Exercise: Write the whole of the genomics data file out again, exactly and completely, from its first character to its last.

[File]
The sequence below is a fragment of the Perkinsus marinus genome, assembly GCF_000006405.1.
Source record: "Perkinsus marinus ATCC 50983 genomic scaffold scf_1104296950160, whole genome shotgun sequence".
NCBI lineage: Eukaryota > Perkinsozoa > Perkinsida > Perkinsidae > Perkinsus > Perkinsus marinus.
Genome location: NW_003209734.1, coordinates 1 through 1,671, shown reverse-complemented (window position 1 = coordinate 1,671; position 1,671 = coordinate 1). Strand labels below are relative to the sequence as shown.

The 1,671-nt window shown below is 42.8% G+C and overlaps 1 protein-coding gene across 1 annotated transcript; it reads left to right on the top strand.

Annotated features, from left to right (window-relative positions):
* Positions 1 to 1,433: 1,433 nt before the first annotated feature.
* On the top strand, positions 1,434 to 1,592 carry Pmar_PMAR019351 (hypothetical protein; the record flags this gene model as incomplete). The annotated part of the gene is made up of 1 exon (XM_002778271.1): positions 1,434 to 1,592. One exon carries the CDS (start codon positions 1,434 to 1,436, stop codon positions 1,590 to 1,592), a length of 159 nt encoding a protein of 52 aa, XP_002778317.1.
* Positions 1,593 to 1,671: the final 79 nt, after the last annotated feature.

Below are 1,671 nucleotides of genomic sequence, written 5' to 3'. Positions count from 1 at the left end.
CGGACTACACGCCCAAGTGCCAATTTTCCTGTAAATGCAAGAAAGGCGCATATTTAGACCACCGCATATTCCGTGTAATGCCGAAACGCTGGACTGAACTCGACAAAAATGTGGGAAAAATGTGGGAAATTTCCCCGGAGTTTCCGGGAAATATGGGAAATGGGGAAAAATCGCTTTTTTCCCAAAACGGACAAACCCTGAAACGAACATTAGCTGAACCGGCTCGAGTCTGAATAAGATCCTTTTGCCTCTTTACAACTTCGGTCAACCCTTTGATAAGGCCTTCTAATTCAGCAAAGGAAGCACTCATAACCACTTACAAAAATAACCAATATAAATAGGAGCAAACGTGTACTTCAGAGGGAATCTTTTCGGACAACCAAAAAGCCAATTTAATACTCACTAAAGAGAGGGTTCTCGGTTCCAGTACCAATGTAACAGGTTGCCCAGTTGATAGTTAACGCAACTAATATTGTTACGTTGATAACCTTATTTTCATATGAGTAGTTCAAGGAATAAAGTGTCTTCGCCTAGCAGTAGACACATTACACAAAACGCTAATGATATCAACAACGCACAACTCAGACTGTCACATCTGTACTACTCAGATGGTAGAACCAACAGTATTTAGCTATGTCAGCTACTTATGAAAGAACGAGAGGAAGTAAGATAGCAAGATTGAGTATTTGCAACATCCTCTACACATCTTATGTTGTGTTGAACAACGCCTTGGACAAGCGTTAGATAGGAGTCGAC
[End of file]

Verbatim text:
The sequence below is a fragment of the Perkinsus marinus genome, assembly GCF_000006405.1.
Source record: "Perkinsus marinus ATCC 50983 genomic scaffold scf_1104296950160, whole genome shotgun sequence".
NCBI lineage: Eukaryota > Perkinsozoa > Perkinsida > Perkinsidae > Perkinsus > Perkinsus marinus.
Genome location: NW_003209734.1, coordinates 1 through 1,671, shown reverse-complemented (window position 1 = coordinate 1,671; position 1,671 = coordinate 1). Strand labels below are relative to the sequence as shown.

The 1,671-nt window shown below is 42.8% G+C and overlaps 1 protein-coding gene across 1 annotated transcript; it reads left to right on the top strand.

Annotated features, from left to right (window-relative positions):
* Positions 1 to 1,433: 1,433 nt before the first annotated feature.
* On the top strand, positions 1,434 to 1,592 carry Pmar_PMAR019351 (hypothetical protein; the record flags this gene model as incomplete). The annotated part of the gene is made up of 1 exon (XM_002778271.1): positions 1,434 to 1,592. One exon carries the CDS (start codon positions 1,434 to 1,436, stop codon positions 1,590 to 1,592), a length of 159 nt encoding a protein of 52 aa, XP_002778317.1.
* Positions 1,593 to 1,671: the final 79 nt, after the last annotated feature.

Below are 1,671 nucleotides of genomic sequence, written 5' to 3'. Positions count from 1 at the left end.
CGGACTACACGCCCAAGTGCCAATTTTCCTGTAAATGCAAGAAAGGCGCATATTTAGACCACCGCATATTCCGTGTAATGCCGAAACGCTGGACTGAACTCGACAAAAATGTGGGAAAAATGTGGGAAATTTCCCCGGAGTTTCCGGGAAATATGGGAAATGGGGAAAAATCGCTTTTTTCCCAAAACGGACAAACCCTGAAACGAACATTAGCTGAACCGGCTCGAGTCTGAATAAGATCCTTTTGCCTCTTTACAACTTCGGTCAACCCTTTGATAAGGCCTTCTAATTCAGCAAAGGAAGCACTCATAACCACTTACAAAAATAACCAATATAAATAGGAGCAAACGTGTACTTCAGAGGGAATCTTTTCGGACAACCAAAAAGCCAATTTAATACTCACTAAAGAGAGGGTTCTCGGTTCCAGTACCAATGTAACAGGTTGCCCAGTTGATAGTTAACGCAACTAATATTGTTACGTTGATAACCTTATTTTCATATGAGTAGTTCAAGGAATAAAGTGTCTTCGCCTAGCAGTAGACACATTACACAAAACGCTAATGATATCAACAACGCACAACTCAGACTGTCACATCTGTACTACTCAGATGGTAGAACCAACAGTATTTAGCTATGTCAGCTACTTATGAAAGAACGAGAGGAAGTAAGATAGCAAGATTGAGTATTTGCAACATCCTCTACACATCTTATGTTGTGTTGAACAACGCCTTGGACAAGCGTTAGATAGGAGTCGAC